Leonard Pitts: For 2020, act with foresight or regret with hindsight

I'm here to offer you an action list.

With last week's balloting behind us, we now have just less than a year before one of the most momentous elections in American history. As voters in 1860 had to decide between Union and secession, we face a stark choice of our own: America or Trump. There is no middle ground. This is democracy at its Armageddon.

The good news is, there are far more of us who believe in America than those who believe in Trump. It's not incidental that he lost the popular vote three years ago or that his party has only won it once since 1992. Nor is it incidental that the nation sides against him and them on hot-button issues like guns, abortion and health care.

But here's the bad news. Trump's party knows all too well that the numbers are against them, that they cannot win nationally without cheating. So they do. Behind a fig leaf of concern over imaginary voter fraud, Republicans have imposed photo ID laws, voter purges and polling-place closures that disproportionately disenfranchise those who don't vote GOP. Meaning, pretty much everyone who's not a straight, white, angry, older male lacking a college diploma.

So the rest of us must take action — now — to protect our 2020 ballots. That’s why I asked Carol Anderson, a history professor at Emory University and author of “One Person, No Vote: How Voter Suppression Is Destroying Our Democracy,” to compile that action list. Here’s what she advised:

1. Check periodically with election officials in your state to make sure you're properly registered and that your name has not been purged. "We know these lists are flawed. So it's really important to double check and make sure that you haven't been wiped off the list erroneously."

2. If you've moved, "Alert election officials just to give them your new address."

3. "Make sure that your polling place is where you think it is. Georgia, for instance, is continuing to shut down polling places. So whereas you may have always gone to Southside Church to vote, Southside Church may not be the place anymore. They may have moved it five miles away from you."

4. "Be prepared for chicanery." In other words, be on the lookout for fake sample ballots, misleading robocalls and other dirty tricks.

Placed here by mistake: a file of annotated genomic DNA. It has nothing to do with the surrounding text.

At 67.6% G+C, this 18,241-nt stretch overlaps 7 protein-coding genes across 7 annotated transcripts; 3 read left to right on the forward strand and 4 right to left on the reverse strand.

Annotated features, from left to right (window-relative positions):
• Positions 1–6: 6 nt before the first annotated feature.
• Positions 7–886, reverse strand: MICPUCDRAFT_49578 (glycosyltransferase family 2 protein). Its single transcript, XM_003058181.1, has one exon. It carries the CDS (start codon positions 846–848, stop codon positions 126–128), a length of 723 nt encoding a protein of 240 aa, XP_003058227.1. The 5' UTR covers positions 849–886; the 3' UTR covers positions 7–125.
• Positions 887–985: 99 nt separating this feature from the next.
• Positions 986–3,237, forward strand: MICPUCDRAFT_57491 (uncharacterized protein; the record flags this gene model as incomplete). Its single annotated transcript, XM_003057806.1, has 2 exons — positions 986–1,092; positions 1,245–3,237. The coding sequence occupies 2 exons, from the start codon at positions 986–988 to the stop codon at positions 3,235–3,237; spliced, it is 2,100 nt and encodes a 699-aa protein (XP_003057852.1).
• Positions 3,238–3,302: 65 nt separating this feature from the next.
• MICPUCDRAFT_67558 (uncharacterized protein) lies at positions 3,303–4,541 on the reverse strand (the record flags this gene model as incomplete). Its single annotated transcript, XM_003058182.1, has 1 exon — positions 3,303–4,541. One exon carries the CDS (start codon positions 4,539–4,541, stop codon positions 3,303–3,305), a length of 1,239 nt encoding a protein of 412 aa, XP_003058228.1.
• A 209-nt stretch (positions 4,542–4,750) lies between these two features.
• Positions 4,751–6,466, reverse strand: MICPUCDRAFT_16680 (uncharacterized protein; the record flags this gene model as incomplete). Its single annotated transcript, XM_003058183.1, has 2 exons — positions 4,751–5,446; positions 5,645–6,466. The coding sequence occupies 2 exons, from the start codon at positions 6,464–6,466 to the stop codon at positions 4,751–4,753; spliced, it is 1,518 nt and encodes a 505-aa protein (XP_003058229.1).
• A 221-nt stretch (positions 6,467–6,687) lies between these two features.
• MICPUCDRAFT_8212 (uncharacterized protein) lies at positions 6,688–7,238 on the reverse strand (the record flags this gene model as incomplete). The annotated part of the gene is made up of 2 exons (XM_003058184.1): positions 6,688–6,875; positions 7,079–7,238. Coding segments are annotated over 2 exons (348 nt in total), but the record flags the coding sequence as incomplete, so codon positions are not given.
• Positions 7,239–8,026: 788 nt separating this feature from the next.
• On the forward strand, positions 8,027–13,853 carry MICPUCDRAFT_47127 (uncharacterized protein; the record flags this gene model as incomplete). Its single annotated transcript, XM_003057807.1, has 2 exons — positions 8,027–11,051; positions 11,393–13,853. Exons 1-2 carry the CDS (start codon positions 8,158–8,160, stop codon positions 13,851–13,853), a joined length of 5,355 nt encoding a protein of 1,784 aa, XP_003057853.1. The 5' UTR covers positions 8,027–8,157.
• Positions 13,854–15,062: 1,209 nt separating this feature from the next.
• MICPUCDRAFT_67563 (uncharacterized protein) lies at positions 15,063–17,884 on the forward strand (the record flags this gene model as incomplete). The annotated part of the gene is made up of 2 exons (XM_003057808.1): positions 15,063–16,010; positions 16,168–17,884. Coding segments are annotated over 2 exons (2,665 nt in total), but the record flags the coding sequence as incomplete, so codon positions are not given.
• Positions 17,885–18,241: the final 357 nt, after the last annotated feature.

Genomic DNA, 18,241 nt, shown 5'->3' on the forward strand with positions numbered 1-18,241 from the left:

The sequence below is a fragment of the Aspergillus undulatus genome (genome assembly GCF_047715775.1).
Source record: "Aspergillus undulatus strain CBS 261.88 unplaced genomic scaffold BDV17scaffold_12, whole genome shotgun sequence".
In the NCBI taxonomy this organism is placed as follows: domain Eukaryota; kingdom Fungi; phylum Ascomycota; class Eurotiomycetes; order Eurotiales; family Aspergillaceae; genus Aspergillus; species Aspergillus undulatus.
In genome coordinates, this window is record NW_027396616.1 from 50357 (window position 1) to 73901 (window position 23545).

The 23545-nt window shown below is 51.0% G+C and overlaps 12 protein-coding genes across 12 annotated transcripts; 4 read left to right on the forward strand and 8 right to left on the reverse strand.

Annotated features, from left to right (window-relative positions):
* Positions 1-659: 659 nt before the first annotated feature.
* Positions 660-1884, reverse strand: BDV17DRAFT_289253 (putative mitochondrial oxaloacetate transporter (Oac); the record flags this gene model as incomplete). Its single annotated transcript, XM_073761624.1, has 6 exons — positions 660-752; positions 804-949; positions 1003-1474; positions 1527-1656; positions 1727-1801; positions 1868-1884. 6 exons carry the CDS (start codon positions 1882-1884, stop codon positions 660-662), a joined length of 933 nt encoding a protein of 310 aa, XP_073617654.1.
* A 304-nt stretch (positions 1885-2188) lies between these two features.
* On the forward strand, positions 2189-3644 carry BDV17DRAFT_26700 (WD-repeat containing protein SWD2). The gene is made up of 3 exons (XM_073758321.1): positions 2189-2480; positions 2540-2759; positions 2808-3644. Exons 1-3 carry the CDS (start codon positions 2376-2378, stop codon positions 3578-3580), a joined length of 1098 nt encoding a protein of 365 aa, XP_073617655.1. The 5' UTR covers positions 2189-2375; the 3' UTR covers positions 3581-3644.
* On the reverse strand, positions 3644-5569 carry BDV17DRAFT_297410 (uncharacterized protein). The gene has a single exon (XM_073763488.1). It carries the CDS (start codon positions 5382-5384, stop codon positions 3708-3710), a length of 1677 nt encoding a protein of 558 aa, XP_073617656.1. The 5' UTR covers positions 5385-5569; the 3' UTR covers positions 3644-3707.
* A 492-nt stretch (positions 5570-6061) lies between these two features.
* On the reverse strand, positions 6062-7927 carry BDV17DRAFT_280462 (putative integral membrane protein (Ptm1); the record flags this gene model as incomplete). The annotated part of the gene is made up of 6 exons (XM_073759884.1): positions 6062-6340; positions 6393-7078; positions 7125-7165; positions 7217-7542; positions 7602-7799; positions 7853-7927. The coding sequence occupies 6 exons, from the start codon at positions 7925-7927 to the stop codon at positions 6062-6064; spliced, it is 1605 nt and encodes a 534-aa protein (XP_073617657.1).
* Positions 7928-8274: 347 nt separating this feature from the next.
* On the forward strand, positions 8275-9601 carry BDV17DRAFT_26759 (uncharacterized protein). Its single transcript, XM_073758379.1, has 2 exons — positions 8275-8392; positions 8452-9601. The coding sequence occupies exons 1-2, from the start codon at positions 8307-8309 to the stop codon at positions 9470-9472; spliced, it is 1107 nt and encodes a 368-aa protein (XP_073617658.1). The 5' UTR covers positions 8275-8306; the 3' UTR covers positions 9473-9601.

5. "Be prepared to be in line." Take water, snacks and power packs for your electrical devices. Anderson says the shutdown of polling places in black neighborhoods in Georgia led to an average three-hour wait in 2018. But as she points out, "If we're not prepared to be in line in 2020, we may not have another election."

6. "Research who's running and what platforms they stand on. When you have a Facebook that says, 'They can tell a lie and we won't stop them' ... you have to have the capacity and the wherewithal to know how to discern truth from lies. And then, as they used to say in church, govern yourself accordingly."

7. "Support civil-society organizations that are doing so much to help folks get registered to vote and get out the vote. I mean folks like Indivisible (indivisible.org), the NAACP Legal Defense Fund (naacpldf.org), the ACLU (aclu.org), VoteRiders (voteriders.org). Those are the folks doing some heavy lifting fighting for this democracy. And that requires resources, so if you can, help them. Help them fight for us."

The alternative is to watch helplessly next year as hundreds of thousands of us see our votes stolen, our voices silenced — again. Our choices, then, are simple: act with foresight or regret with hindsight.

That shouldn't be a hard call to make.

Leonard Pitts Jr.

Leonard Pitts is a columnist for The Miami Herald. lpitts@miamiherald.com